“It’s where kids get to find themselves. They get to be who they want to be,” said Hobbs, director of W.W. Long Leadership Center – commonly known as “Camp Long” – a 4-H camp offered through the Youth Learning Institute of Clemson University that serves kids ages 8-14 from across South Carolina. “Camp is where kids learn to be comfortable with themselves.”

Camp Long is one of 14 camps that receive money from the Observer’s Summer Camp Fund. Thanks to the generosity of readers, as well as matching grants and corporate donations, more than 260 kids from low-income families will attend camps this summer.

The fund is paying for nine children from Chester County, S.C., to attend Camp Long.

Hobbs, 27, who hails from Kentucky, attended 4-H camp on scholarship every summer, starting in fifth grade. When he grew too old to be a camper, he returned as a counselor in training.

He so loved the mission and the experience of camp that he became the first person in his family to graduate from college, earning a parks and recreation degree from Eastern Kentucky University that allowed him to lead 4-H programs and camps. He’s been at Camp Long since 2012.

“The experiences I had at camp and the things I learned to do made me the leader that I am today,” Hobbs said.

At Camp Long, Hobbs and his staff of 11 strive to give kids a traditional outdoor-adventure summer camp experience. The five-day sessions are packed with activities such as riflery, rock climbing, canoeing and campfires.

Hobbs said he gets “cold chills” when he thinks about the donors who gave money so he could go to summer camp as a kid, as well as the donors who still give today so others can enjoy a week away and maybe find their passions, too.

“When a kid comes to camp for the first time ever, I want them to have the most brilliant experience they’ve ever had,” Hobbs said. “We want them to say, ‘My favorite moment of summer was when I got to go to summer camp.’ 

Matthew Stradford, 12, attended Camp Long last month on an Observer scholarship. It was his first time away from home, and he said his favorite moments were spent ziplining and breaking out his moves at an all-camp dance. “Everybody participated,” he said.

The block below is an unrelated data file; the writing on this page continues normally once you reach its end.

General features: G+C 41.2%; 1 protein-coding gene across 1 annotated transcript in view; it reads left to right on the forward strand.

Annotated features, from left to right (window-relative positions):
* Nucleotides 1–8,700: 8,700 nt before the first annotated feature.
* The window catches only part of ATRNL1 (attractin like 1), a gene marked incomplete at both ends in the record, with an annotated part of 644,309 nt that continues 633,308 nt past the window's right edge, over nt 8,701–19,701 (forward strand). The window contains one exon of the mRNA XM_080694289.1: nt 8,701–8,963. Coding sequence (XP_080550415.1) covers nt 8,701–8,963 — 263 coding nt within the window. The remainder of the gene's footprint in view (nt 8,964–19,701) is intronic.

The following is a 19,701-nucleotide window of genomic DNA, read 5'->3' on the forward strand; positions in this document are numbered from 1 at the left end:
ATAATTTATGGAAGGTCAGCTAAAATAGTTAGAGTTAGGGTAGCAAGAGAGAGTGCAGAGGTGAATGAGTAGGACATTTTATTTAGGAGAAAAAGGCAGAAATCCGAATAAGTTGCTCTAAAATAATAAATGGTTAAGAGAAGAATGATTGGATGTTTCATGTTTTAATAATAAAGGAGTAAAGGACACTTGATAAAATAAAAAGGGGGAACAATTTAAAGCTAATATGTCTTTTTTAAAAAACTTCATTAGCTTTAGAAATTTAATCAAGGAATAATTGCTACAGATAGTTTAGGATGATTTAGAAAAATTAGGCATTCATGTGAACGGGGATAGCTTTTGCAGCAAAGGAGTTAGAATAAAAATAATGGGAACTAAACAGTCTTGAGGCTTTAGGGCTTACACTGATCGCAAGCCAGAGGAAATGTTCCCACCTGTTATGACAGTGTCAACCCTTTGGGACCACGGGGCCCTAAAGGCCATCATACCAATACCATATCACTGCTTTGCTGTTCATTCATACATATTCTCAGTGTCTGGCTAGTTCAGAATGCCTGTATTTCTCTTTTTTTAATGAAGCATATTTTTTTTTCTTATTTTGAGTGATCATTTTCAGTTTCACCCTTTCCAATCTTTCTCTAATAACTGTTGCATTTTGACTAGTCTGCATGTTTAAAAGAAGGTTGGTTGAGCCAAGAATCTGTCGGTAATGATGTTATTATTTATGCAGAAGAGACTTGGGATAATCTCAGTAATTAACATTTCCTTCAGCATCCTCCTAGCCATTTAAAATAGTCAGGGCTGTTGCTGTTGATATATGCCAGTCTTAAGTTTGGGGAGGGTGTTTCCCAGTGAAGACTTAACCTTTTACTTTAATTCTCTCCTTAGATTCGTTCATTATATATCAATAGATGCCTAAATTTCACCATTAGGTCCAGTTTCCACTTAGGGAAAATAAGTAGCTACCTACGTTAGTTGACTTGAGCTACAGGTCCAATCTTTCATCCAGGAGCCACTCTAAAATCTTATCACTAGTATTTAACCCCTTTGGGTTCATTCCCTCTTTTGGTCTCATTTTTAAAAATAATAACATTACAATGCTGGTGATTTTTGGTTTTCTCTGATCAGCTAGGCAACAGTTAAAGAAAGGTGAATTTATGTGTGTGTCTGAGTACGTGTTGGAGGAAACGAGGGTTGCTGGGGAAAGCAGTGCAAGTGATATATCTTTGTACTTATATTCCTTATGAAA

Matthew collected the phone numbers of three new friends and came home so exhausted from all the activities that his mom, Shondray, didn’t hear the details of how the week went until the next day.

“There really isn’t much in Chester for kids to do (during the summer), so this was a chance to get out, meet new people and do something positive,” Shondray Stradford said.

A’zia Gallman, 11, also experienced the joys of Camp Long last month through an Observer scholarship.

She said she perfected her swimming skills in the lake, shot a rifle for the first time and cherished her favorite time of the day, “when the activities were over, and we went to the campfire and everybody was excited.”

A’zia said the air-conditioned cabins complete with bathrooms were “a nice surprise.”

Her single mom, Gloria “Dreeka” Gallman, is a Head Start teacher with Charlotte-Mecklenburg Schools; she said she’s grateful to donors who gave A’zia a chance to go to camp.

Besides hearing lots of colorful camp stories, Gloria Gallman said she has noticed that A’zia has a more cooperative and collaborative spirit when playing with her younger sister, 8-year-old Camiya, since returning from camp.

“I can tell she really worked with diverse groups of people and benefited from being around different personalities. She brought that home,” Gloria Gallman said. “It was just a wonderful experience she had.”

Bolling: 704-358-5440